Teach First

On National Primary Offer Day, schools in low-income areas face challenges recruiting teachers to provide the best quality education for their new pupils

Today, thousands of young children across the UK find out which primary school they will attend this September. While an exciting time for many families, it can also be a stressful day for those from lower income communities.

In these areas, schools have to overcome significant challenges which aren’t faced by schools serving wealthier communities. These can make it harder for them to achieve 'good' or 'outstanding' OFSTED ratings. One of these challenges is a struggle to attract teaching talent, which is why we’re calling for more people to apply for a place on our Leadership Development Programme by 27 April, and train to teach in a school that serves disadvantaged pupils.

There’s no doubt that improvements have been made to the quality of schools nationwide, with 1.4 million more pupils attending ‘good’ or ‘outstanding’ primary and secondary schools now compared to five years ago. In some areas the outlook is especially bright – such as Manchester and Middlesbrough, where 70% of outstanding primaries serve the poorest communities.

However, today we have revealed new analysis which demonstrates that schools that serve disadvantaged communities continue to need the most support. Blackpool, the Isle of Wight and Thurrock each only have one 'outstanding' primary school, and in areas like Bradford and Kent, one in three schools serving the poorest 20% of postcodes is deemed to require improvement by Ofsted.

The concentration of good and outstanding schools in more affluent areas adds to the fact that the odds are stacked against poorer children when it comes to their starting point in primary education, which encompasses some of the most important formative years in their lives. Based on figures from Ofsted, our analysis shows:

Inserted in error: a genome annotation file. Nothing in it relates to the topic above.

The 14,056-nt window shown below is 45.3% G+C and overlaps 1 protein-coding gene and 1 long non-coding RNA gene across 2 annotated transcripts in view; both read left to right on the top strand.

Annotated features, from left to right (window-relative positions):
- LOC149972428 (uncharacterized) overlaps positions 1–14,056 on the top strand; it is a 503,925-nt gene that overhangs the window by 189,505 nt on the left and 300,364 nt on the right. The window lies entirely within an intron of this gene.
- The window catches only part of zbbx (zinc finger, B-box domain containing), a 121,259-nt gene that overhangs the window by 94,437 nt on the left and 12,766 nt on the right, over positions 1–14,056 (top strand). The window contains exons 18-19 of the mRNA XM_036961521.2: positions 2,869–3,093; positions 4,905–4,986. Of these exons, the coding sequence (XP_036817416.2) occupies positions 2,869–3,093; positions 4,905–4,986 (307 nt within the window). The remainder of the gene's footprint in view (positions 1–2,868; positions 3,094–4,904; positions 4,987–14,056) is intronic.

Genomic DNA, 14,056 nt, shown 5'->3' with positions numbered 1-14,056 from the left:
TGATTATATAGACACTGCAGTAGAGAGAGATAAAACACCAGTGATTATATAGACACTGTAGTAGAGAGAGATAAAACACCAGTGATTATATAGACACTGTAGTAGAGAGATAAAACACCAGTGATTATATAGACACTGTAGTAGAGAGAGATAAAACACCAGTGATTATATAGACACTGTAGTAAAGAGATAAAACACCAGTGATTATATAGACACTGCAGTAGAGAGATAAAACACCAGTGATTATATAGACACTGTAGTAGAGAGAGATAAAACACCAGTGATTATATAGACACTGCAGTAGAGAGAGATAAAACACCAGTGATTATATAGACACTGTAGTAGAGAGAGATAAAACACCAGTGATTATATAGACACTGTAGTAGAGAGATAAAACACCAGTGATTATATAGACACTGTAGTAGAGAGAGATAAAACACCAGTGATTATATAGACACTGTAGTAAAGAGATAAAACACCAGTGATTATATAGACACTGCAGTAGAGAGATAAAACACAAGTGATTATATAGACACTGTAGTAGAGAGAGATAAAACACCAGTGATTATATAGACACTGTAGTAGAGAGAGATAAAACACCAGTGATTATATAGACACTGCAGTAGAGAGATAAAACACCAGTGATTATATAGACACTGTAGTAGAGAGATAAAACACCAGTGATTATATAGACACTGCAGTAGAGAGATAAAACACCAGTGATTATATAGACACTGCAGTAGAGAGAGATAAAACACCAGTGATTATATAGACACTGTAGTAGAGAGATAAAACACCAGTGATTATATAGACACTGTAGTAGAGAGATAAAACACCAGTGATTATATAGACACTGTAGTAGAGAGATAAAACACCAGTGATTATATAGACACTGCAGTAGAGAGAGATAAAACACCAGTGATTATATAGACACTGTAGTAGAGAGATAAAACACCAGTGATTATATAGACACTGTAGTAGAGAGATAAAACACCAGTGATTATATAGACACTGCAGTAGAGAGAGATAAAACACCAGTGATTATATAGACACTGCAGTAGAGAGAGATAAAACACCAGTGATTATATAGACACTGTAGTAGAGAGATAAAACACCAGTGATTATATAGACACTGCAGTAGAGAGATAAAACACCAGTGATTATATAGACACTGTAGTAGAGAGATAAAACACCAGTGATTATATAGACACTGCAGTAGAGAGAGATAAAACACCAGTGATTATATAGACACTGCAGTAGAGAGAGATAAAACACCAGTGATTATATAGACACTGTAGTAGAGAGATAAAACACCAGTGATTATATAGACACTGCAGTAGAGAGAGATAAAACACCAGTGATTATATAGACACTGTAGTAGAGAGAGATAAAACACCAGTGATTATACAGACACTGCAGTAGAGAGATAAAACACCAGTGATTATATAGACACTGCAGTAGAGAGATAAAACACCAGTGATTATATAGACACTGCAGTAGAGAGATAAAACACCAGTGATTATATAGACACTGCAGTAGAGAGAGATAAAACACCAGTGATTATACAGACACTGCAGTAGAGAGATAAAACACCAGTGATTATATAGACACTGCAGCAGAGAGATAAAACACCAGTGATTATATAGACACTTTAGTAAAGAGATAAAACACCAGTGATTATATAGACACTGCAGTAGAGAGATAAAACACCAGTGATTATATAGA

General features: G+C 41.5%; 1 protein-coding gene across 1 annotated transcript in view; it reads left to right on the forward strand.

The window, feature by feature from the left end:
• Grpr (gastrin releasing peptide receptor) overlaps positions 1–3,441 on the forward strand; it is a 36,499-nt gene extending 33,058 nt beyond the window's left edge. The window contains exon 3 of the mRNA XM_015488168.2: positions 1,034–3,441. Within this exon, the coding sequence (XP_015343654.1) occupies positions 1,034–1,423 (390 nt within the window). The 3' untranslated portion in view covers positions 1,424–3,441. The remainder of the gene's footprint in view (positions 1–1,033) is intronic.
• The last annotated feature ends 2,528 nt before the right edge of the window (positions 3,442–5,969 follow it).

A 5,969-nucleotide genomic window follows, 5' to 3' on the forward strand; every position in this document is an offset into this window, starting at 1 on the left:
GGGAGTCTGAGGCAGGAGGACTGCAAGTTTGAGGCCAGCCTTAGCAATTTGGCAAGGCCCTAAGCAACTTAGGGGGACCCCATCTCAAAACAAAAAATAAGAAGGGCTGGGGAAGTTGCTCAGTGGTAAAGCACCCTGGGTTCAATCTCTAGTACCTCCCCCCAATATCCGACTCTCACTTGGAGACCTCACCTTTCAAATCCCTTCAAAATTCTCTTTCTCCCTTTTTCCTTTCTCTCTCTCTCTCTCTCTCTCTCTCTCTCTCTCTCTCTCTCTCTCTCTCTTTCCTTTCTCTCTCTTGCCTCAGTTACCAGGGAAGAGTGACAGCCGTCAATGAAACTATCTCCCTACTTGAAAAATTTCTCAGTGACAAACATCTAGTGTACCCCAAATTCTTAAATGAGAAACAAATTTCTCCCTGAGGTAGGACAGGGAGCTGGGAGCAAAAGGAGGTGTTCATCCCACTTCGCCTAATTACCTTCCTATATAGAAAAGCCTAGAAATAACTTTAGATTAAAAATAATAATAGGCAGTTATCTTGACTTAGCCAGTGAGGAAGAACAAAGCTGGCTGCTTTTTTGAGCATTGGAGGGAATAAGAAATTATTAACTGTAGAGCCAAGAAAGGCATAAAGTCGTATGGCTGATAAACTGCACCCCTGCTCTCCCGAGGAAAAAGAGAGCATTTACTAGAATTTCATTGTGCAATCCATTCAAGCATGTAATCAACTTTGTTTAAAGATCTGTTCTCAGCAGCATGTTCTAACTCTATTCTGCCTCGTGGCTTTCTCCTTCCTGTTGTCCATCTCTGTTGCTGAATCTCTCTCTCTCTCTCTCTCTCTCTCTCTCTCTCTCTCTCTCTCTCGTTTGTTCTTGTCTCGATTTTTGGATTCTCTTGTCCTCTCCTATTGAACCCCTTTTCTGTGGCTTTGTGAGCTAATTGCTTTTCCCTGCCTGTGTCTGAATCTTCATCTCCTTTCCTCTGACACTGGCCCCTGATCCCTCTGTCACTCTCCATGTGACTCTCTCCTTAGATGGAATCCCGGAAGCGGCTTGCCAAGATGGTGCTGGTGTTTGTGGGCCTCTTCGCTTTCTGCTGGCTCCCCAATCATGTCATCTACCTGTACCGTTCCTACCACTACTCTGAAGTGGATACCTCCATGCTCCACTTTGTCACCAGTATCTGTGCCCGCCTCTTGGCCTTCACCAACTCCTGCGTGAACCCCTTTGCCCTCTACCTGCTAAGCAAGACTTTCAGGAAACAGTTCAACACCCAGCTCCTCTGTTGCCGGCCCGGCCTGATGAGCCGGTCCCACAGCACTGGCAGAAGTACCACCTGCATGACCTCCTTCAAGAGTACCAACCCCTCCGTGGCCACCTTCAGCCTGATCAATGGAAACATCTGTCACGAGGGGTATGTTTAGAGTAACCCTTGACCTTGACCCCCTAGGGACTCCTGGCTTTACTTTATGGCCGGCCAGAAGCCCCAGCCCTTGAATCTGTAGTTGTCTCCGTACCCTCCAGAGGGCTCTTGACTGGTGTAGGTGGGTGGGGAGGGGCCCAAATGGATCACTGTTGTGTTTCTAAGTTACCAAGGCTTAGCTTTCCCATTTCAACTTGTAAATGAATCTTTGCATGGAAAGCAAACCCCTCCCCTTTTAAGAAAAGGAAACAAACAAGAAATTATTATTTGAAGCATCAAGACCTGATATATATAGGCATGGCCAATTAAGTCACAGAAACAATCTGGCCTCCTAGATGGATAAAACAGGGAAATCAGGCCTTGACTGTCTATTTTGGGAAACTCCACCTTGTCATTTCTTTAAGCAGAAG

• The poorest families are four times more likely to send their child to a primary school which requires improvement or is inadequate compared to the wealthiest families.
  • The poorest families have less than half the chance of sending their child to an outstanding primary school compared to the wealthiest families.
  • In areas that have the highest proportion of Ofsted rated ‘Outstanding’ schools, average monthly rent for a two-bedroom property is more than double rent in areas with the lowest proportion of these schools.

Reacting to the figures, our Founder and CEO Brett Wigdortz said, “Every parent wants the best for their child, but as the costs of housing have soared over the years, parents from low-income backgrounds face an unequal choice to ensure that their children’s school offers what’s best for them. Outstanding schools are unfairly concentrated in areas of wealth. We know that primary teachers up and down the country are doing an incredible job of supporting their pupils from day one, by sparking their creativity and imaginations. But for children from poorer backgrounds, there are still challenges that must not be ignored.”

Improvements in places like Manchester and Middlesbrough demonstrate that progress is possible. We believe that with the right support and resources we can provide the best possible education for all pupils, regardless of their background. If you are soon to finish university or considering changing careers, you can be a part of this transformation, by applying to join our programme and teaching and inspiring pupils from low-income backgrounds.

27 April is the final deadline to teach in 2016, although applications will remain open for starts in 2017. Apply today and make a life changing difference to disadvantaged young people.